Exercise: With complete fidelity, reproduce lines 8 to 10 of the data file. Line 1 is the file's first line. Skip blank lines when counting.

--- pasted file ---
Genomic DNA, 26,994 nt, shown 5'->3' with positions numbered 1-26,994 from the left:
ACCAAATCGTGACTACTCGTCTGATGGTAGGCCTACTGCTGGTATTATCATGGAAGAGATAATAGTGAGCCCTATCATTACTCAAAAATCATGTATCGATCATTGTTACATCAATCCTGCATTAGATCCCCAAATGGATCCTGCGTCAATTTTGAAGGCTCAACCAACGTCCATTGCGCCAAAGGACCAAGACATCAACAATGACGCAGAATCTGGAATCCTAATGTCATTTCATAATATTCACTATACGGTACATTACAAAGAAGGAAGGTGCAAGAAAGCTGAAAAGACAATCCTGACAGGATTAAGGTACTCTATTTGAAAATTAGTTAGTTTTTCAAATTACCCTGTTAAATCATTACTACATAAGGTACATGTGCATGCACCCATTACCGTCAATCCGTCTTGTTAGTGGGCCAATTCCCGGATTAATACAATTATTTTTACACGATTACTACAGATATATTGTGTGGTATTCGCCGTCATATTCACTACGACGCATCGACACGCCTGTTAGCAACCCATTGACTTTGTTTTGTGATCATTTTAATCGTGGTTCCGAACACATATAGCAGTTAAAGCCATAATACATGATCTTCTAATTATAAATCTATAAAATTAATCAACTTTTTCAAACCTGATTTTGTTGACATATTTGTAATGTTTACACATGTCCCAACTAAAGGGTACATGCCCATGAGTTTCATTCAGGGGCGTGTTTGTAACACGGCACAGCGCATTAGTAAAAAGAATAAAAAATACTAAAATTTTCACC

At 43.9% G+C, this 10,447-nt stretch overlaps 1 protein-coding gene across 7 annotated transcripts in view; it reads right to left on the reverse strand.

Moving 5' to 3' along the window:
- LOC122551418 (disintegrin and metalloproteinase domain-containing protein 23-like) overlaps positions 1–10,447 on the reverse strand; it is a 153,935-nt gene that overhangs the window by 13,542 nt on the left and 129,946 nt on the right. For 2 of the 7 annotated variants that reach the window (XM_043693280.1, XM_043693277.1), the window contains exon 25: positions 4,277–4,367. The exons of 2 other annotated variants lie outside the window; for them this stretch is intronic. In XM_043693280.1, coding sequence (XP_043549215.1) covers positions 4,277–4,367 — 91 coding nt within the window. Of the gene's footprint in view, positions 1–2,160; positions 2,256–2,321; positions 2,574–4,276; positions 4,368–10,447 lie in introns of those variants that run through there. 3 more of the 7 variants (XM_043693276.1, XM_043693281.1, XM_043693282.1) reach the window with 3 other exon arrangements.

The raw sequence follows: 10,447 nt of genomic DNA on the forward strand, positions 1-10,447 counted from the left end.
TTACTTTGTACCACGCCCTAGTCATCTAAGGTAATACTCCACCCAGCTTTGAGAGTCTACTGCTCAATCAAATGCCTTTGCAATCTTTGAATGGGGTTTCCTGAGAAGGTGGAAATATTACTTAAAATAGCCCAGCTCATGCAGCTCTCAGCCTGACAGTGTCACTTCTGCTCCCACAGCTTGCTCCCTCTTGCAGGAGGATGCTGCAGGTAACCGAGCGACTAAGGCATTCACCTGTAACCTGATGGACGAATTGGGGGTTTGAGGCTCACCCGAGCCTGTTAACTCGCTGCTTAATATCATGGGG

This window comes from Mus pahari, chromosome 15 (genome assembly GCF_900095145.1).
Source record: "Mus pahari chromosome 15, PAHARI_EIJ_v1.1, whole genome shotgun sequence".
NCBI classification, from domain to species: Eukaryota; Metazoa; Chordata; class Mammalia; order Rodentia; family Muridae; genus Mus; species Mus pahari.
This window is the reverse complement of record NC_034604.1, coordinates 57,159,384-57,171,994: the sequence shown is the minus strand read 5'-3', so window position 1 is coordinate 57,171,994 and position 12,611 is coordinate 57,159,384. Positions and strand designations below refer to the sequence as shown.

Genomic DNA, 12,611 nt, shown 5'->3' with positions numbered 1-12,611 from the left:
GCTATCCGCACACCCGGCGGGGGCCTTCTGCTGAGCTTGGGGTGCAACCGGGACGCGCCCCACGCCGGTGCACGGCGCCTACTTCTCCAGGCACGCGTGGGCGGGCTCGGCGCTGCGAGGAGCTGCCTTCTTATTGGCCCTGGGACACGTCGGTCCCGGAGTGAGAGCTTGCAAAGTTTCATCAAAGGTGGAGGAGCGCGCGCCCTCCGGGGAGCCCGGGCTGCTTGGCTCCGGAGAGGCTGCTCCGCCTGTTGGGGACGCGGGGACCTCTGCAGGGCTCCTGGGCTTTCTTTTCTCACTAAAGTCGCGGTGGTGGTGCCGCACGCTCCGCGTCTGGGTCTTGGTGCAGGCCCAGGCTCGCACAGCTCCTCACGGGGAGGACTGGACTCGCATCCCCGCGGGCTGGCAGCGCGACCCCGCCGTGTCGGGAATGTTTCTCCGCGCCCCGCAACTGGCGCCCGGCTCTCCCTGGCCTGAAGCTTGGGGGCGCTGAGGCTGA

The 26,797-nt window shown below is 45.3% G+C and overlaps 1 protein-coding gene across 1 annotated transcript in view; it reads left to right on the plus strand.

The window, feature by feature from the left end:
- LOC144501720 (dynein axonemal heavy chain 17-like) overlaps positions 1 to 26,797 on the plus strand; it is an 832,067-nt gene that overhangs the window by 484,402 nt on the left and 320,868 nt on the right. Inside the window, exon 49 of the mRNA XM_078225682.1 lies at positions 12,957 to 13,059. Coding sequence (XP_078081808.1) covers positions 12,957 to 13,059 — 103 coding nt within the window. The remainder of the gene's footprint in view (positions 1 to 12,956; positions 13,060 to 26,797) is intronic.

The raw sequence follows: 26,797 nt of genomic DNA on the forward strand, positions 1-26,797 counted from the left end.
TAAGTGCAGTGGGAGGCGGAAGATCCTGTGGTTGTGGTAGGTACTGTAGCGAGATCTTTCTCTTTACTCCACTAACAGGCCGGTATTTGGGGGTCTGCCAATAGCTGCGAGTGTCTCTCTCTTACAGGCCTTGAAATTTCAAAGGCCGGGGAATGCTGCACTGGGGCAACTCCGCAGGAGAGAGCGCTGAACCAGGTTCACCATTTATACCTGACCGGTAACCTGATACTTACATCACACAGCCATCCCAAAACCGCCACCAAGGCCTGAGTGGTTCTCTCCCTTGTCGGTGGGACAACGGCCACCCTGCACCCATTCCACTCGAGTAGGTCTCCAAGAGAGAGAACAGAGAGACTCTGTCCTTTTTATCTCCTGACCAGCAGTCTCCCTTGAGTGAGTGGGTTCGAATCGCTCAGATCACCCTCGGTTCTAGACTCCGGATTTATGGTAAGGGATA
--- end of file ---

This window comes from Mus pahari, chromosome 15 (genome assembly GCF_900095145.1).
Source record: "Mus pahari chromosome 15, PAHARI_EIJ_v1.1, whole genome shotgun sequence".
NCBI classification, from domain to species: Eukaryota; Metazoa; Chordata; class Mammalia; order Rodentia; family Muridae; genus Mus; species Mus pahari.